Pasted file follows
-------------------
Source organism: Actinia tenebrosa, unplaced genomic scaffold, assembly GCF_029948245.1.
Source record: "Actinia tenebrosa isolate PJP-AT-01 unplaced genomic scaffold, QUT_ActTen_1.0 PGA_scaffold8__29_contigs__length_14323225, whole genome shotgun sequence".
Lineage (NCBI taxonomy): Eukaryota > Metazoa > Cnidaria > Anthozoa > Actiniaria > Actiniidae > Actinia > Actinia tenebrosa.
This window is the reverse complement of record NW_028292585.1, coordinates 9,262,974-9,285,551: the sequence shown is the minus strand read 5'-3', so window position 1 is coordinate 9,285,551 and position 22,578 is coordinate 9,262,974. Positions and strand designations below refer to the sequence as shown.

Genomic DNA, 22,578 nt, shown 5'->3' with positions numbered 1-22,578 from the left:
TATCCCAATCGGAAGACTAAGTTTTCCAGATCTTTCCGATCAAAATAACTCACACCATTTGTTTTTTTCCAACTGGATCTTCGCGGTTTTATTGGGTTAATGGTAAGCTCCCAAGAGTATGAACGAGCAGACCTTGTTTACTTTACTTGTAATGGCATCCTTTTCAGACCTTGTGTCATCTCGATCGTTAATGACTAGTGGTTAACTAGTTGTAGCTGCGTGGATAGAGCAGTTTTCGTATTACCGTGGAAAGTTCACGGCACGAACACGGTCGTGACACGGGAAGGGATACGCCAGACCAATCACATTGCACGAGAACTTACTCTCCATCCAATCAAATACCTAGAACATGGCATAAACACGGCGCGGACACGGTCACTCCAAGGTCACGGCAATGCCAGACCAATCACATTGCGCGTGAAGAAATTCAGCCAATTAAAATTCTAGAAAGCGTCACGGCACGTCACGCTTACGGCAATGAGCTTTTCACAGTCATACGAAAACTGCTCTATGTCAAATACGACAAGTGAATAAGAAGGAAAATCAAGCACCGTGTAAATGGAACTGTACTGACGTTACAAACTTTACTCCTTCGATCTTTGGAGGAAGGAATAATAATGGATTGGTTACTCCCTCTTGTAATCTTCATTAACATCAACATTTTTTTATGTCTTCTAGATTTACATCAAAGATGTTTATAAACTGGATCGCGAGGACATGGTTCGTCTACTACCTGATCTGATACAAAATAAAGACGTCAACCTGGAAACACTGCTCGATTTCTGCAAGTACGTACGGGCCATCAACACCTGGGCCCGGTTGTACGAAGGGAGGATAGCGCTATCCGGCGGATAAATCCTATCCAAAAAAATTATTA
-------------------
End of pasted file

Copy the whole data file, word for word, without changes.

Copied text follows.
Source organism: Actinia tenebrosa, unplaced genomic scaffold, assembly GCF_029948245.1.
Source record: "Actinia tenebrosa isolate PJP-AT-01 unplaced genomic scaffold, QUT_ActTen_1.0 PGA_scaffold8__29_contigs__length_14323225, whole genome shotgun sequence".
Lineage (NCBI taxonomy): Eukaryota > Metazoa > Cnidaria > Anthozoa > Actiniaria > Actiniidae > Actinia > Actinia tenebrosa.
This window is the reverse complement of record NW_028292585.1, coordinates 9,262,974-9,285,551: the sequence shown is the minus strand read 5'-3', so window position 1 is coordinate 9,285,551 and position 22,578 is coordinate 9,262,974. Positions and strand designations below refer to the sequence as shown.

Genomic DNA, 22,578 nt, shown 5'->3' with positions numbered 1-22,578 from the left:
TATCCCAATCGGAAGACTAAGTTTTCCAGATCTTTCCGATCAAAATAACTCACACCATTTGTTTTTTTCCAACTGGATCTTCGCGGTTTTATTGGGTTAATGGTAAGCTCCCAAGAGTATGAACGAGCAGACCTTGTTTACTTTACTTGTAATGGCATCCTTTTCAGACCTTGTGTCATCTCGATCGTTAATGACTAGTGGTTAACTAGTTGTAGCTGCGTGGATAGAGCAGTTTTCGTATTACCGTGGAAAGTTCACGGCACGAACACGGTCGTGACACGGGAAGGGATACGCCAGACCAATCACATTGCACGAGAACTTACTCTCCATCCAATCAAATACCTAGAACATGGCATAAACACGGCGCGGACACGGTCACTCCAAGGTCACGGCAATGCCAGACCAATCACATTGCGCGTGAAGAAATTCAGCCAATTAAAATTCTAGAAAGCGTCACGGCACGTCACGCTTACGGCAATGAGCTTTTCACAGTCATACGAAAACTGCTCTATGTCAAATACGACAAGTGAATAAGAAGGAAAATCAAGCACCGTGTAAATGGAACTGTACTGACGTTACAAACTTTACTCCTTCGATCTTTGGAGGAAGGAATAATAATGGATTGGTTACTCCCTCTTGTAATCTTCATTAACATCAACATTTTTTTATGTCTTCTAGATTTACATCAAAGATGTTTATAAACTGGATCGCGAGGACATGGTTCGTCTACTACCTGATCTGATACAAAATAAAGACGTCAACCTGGAAACACTGCTCGATTTCTGCAAGTACGTACGGGCCATCAACACCTGGGCCCGGTTGTACGAAGGGAGGATAGCGCTATCCGGCGGATAAATCCTATCCAAAAAAATTATTA